Russians claim asylum in Alaska after fleeing military conscription for Ukraine war

Two men reached remote US state by boat to avoid compulsory military service

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Two Russians fleeing military service in Ukraine have claimed asylum in the US after crossing the Bering Sea to reach a remote island in Alaska, authorities said.

Russian President Vladimir Putin last month announced a partial military mobilisation for the war in Ukraine. Western officials say about 250,000 men have already fled abroad to escape conscription.

The office of Lisa Murkowski, a senator representing Alaska, said on Thursday that the Russian men claimed to be seeking asylum to avoid compulsory military service. They were found on St Lawrence Island, about 60 kilometres from the Russian coast.

Mr Putin's mobilisation drive has proved to be one of Moscow's most unpopular moves, triggering protests in cities and regions across the country.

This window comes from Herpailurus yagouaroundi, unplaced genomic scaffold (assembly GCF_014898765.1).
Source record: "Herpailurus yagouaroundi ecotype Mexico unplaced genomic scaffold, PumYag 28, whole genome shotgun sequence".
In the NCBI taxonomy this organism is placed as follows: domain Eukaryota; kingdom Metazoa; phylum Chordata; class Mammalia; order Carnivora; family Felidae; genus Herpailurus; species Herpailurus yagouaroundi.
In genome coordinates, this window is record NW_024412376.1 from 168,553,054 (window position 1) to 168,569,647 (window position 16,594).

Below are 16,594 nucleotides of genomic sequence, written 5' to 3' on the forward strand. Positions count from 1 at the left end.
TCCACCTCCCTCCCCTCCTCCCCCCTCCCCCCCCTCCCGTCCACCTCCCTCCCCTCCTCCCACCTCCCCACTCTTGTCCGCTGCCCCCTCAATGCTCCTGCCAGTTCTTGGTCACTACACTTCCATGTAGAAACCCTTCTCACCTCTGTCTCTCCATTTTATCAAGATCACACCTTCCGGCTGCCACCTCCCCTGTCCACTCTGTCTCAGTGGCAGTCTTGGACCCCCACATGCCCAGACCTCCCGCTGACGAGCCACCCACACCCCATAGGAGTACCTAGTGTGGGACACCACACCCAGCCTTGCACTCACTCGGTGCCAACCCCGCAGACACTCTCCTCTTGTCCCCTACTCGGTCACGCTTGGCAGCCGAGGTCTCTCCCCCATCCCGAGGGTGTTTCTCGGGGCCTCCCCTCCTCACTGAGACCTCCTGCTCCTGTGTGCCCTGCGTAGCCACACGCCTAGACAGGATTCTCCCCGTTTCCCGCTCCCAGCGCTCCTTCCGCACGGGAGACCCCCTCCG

Russia's invasion of Ukraine that started on February 24 has begun to unravel after a Ukrainian counter-offensive regained thousands of square kilometres in the past month.

Alaska Governor Mike Dunleavy said the two men had come over from Russia in a boat and were being questioned.

“We don't anticipate a continual stream of individuals or a flotilla of individuals. We have no indication that's going to happen, so this may be a one-off,” Mr Dunleavy said in a statement.

The Russian embassy in Washington is aware of the case and plans to have a phone conversation with the two citizens soon, a spokeswoman at the mission was quoted as saying by Tass news agency.

Dan Sullivan, a senator who also represents Alaska, said Customs and Border Protection officials were assessing the case, which showed that “the Russian people don't want to fight Putin's war of aggression against Ukraine”.

The Department of Homeland Security confirmed the two men arrived on Tuesday.

“The individuals were transported to Anchorage for inspection, which includes a screening and vetting process, and then subsequently processed in accordance with applicable US immigration laws,” a department representative said.

Updated: October 07, 2022, 5:56 PM